The Legal Profession: Views from Small Business Owner-Operators

By Ireland, R. Duane; Fowler, Joe W. et al. | Journal of Small Business Management, January 1985 | Go to article overview

The Legal Profession: Views from Small Business Owner-Operators


Ireland, R. Duane, Fowler, Joe W., Nord, G. Daryl, Journal of Small Business Management


Establishing and operating a small business is not easy, but professional help is available to small business operators. Accountants, site location analysts, financial experts, and lawyers are among those who can provide useful advice. The research reported in this article explores the nature and extent of interactions between members of the legal profession and Oklahoma small business firms. Data were compared with results of a similar study conducted in Connecticut.

An attorney's services can be valuable to small business operators in many ways. For example, legal advice is needed not only when a business is involved in litigation, but also when selecting the business organization's form (e.g., a sole propertorship or a partnership). when engaging in real estate transactions, and when conducting complicated contract negotiations.

The degree of satisfaction which small business clients derive from interactions with attorneys depends in part on mutual trust and confidence. The client must trust the lawyer's expertise and discretion, and the lawyer needs to feel sure that the client has provided all of the information that is necessary and relevant to solve the problem at hand.

Despite potential benefits of establishing an ongoing relationship with a lawyer, some people have unfavorable impressions of the legal profession and its practitioners. If small business operators share this perspective, they may be neglecting a valuable resource. It has been implied, for example, that there is a link between profitability and use of legal services, but this supposition has not been examined empirically. Identification of the kinds of legal services sought by small business owner/operators is a first step in the study of the contribution of the legal profession to small business. Only one researcher has attempted such an investigation at the time of this writing. One purpose of the current research is to enlarge upon this previous work. Taken together, the results of the two studies may suggest ways of conducting further research to determine whether a link does, in fact, exist between use of legal advice and business success or profits.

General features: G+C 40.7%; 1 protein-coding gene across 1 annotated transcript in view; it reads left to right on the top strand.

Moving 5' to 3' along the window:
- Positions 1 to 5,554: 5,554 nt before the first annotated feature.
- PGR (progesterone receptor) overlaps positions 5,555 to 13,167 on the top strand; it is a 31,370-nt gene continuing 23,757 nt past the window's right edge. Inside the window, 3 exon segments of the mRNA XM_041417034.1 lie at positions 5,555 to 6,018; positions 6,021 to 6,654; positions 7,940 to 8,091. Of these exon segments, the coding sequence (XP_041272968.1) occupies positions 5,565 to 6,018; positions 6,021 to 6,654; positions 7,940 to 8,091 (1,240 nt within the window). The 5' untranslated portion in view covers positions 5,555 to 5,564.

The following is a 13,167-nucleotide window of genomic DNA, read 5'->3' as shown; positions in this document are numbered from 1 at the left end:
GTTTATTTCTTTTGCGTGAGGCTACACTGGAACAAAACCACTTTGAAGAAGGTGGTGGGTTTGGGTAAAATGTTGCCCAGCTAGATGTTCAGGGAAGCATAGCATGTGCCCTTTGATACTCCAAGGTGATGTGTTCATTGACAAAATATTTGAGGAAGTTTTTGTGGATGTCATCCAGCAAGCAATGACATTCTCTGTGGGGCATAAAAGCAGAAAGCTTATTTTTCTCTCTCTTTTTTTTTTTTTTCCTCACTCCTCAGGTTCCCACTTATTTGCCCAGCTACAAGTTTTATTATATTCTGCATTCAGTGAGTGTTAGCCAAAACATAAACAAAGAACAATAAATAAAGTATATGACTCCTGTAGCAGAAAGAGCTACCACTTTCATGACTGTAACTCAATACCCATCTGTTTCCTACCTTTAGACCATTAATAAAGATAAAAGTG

In addition to establishing the groundwork for future research, the objectives of this study were to identify (1) owner perceptions of major business problems; (2) the degree of trust and confidence which small business operators have in the legal profession; (3) types of problems for which they seek legal services; and (4) their satisfaction with legal services received. The study was conducted in Oklahoma; results are compared with those of Davies, whose sample consisted of business owner/operators in Connecticut.

METHOD

Davies surveyed members of the Connecticut Small Business Federation by means of a mail Questionnaire. The authors used the same questionnaire, which assesses owner perceptions of major business problems, confidence in attorneys, use of legal services, and the types of problems for which legal services were sought. The National Federation of Independent Business agreed to provide address labels for 1,500 randomly selected members of the Oklahoma NFIB (total membership 12,000). The questionnaire was mailed to this sample, together with a cover letter explaining that the aim of the study was to discover how small business persons perceived the ability of the legal profession to assist with various problems. Of the total mailing of 1,500 questionnaires, 488 were returned, a response rate of 32.5 percent. This response rate compares favorably with that reported by Davies (20 percent). The Statistical Package for the Social Sciences (SPSS) subprogram CROSSTABS was used to generate two-way cross-tabulation tables. Frequency tabulations of all items and chi-square analysis of selected items were conducted, along with the cross-tabulations necessary for comparative analysis. The data were partitioned, compared, and analyzed by the following firm characteristics, in association with each variable on the survey instrument: form of business, industry type, firm size (as measured by annual sales volume and number of employees), and number of years in business.

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